On Gourd!

Versatility and abundant flavor are hallmarks of the winter squash. Here, a primer.

Elongated, smooth, and matte with orange flesh; huge, blue, and bumpy like pods for The Body Snatchers; squat and striped like a caliph’s turban—so-called winter squash are a riot of colors and shapes. The term “winter” refers to our usage of them and their keeping qualities, not when they grow. Stored in a cool, dark, well-ventilated place, these hard-shelled squash are “good keepers.”
In the same vine-growing family as pumpkins and gourds, squash is used for pies, savory casseroles, pasta filling, pancakes, and soups. The sweet, dense flesh responds well to many flavors, seasonings, and spices: Southwestern chilies, Indian curry, New England-style cinnamon, apples, and maple syrup. How to use? Simply cut in halves or pieces and remove fibers and seeds; then bake, microwave, steam, or boil. Keep water to a minimum to avoid losing flavor and nutrients. Acorn and butternut squash frequently are cut in half, baked, and served in the shell.

Acorn. As its name suggests, this winter squash is shaped like an acorn. It has sweet, slightly fibrous flesh and deep ribbing in its hard, blackish-green or golden-yellow skin. There are now multi-colored varieties as well.


WHERE TO ENJOY: “We love winter squash,” declares owner Leslie Lampert of Café of Love (38 E Main St, Mount Kisco 914-242-1002). “On our menu you may find acorn squash with butter, mustard, and molasses.” At Half Moon (1 High St, Dobbs Ferry 914-693-4130; harvest2000.com), Chef Vincent Barcelona serves molasses-charred loin of venison with roasted acorn squash and house-made pumpkin gnocchi.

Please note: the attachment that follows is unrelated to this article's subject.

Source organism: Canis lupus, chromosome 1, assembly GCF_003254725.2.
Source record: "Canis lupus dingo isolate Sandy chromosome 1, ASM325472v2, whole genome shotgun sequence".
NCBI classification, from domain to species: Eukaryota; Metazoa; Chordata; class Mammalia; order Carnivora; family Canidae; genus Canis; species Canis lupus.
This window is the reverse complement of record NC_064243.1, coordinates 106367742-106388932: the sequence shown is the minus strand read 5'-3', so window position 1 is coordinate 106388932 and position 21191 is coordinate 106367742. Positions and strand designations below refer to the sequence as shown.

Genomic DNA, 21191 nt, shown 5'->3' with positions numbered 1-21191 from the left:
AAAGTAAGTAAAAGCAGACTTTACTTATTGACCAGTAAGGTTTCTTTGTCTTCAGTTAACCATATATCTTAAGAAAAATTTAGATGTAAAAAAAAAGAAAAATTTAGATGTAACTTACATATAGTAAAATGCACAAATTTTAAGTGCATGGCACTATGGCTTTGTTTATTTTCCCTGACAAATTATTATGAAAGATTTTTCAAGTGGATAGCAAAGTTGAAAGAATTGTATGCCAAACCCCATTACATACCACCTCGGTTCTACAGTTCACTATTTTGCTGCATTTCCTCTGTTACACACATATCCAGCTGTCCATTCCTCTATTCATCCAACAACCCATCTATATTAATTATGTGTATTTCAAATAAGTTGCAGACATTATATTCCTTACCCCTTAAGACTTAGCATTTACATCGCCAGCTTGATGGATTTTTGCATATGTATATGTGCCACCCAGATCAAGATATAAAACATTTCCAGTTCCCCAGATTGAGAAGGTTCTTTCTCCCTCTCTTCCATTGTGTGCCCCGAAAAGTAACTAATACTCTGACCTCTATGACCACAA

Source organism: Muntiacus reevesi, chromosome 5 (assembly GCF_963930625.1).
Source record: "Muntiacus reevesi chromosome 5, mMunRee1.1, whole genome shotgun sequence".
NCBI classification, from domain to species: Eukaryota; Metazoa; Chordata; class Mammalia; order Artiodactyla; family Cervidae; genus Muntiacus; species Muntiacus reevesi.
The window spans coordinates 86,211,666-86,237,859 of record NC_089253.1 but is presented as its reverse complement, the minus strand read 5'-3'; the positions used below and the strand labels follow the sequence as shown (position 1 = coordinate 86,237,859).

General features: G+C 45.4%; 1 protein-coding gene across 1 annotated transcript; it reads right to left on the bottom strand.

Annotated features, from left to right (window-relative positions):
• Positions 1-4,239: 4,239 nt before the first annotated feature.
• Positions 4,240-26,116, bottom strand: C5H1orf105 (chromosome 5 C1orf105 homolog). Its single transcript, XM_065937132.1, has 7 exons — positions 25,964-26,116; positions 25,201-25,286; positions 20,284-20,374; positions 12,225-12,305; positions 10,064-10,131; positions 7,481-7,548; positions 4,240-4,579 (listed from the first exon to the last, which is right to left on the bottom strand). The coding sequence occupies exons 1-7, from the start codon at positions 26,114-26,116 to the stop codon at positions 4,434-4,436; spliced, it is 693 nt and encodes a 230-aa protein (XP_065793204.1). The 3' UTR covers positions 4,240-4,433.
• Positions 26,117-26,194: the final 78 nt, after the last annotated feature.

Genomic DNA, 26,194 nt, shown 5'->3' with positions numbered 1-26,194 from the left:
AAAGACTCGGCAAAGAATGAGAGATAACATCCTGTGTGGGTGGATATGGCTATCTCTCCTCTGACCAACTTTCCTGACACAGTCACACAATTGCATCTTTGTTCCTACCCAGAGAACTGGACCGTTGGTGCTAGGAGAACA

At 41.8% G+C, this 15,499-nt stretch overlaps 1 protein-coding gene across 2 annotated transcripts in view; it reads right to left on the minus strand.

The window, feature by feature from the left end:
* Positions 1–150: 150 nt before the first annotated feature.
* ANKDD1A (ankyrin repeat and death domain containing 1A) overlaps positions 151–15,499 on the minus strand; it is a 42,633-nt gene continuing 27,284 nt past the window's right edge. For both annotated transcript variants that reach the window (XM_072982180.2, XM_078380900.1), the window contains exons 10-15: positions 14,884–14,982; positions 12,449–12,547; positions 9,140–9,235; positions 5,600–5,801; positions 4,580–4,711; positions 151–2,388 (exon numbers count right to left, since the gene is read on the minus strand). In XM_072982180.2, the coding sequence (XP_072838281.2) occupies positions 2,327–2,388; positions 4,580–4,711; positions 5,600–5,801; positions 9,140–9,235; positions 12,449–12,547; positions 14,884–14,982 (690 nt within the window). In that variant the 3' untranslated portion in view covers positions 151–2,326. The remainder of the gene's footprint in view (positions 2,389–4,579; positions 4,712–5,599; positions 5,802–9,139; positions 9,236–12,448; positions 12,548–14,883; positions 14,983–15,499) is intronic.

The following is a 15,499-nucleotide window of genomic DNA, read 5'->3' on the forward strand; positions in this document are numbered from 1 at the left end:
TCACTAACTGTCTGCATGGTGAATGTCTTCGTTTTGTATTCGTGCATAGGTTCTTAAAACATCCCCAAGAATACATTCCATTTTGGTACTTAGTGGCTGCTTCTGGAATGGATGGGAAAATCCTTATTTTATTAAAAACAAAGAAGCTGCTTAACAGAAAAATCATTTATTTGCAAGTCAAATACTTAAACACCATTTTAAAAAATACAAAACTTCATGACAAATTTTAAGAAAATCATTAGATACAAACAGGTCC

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Spaghetti. When cooked and cracked open, spaghetti squash’s golden-yellow, oval rind reveals strands that resemble pasta. Use a fork to rake out the “spaghetti-like” stringy flesh, and enjoy the mild, nut-like flavor with a little butter or with pasta sauces. The most yellow spaghetti squash will be the ripest and best to eat. Cooked spaghetti squash also freezes well.


WHERE TO ENJOY: Chef Rowe of One in Irvington makes an elegant fall combo: spaghetti squash with roasted lobster and chanterelle mushrooms. Chef/Co-owner Matthew Karp of Plates (121 Myrtle Blvd, Larchmont 914-834-1244; platesonthepark.com) serves spaghetti squash with seared scallops, white navy beans, peas, cabbage, and
potato shreds.

Butternut. Pale, creamy-tan skin, and shaped like a vase, butternut squash tastes somewhat similar to sweet potatoes with a sweet, nutty flavor. The deeper the orange color inside, the riper, drier, and sweeter the squash.


WHERE TO ENJOY: “One of my most popular dishes on the fall menu is my garden butternut squash-and-sage risotto,” says Harvest’s chef Barcelona. Chef Justin Rowe at One (1 Bridge St, Irvington 914-591-2233; restaurantoneny.com) will be serving pomegranate-glazed duck over a winter squash-and-escarole risotto, garnished with pumpkin seeds.

Hubbard. The extra-hard skin makes these among the best-keeping winter squashes, up to six months in the right cool, humid conditions. They range from big to enormous, have a blue-gray, warty skin, and taper at the ends. Hubbard squash is often sold in pieces because it grows so large. The dense, yellow flesh may require longer cooking time and is a favorite for pies.


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WHERE TO ENJOY: Plates chef Karp roasts Hubbard and all the winter squashes to make sauces, purées, and soups. “Long, slow roasting converts starches stored in this type of vegetable into sugars,” he says. At Café of Love, you may find braised hubbard squash rings with olive oil, cinnamon, and sugar.


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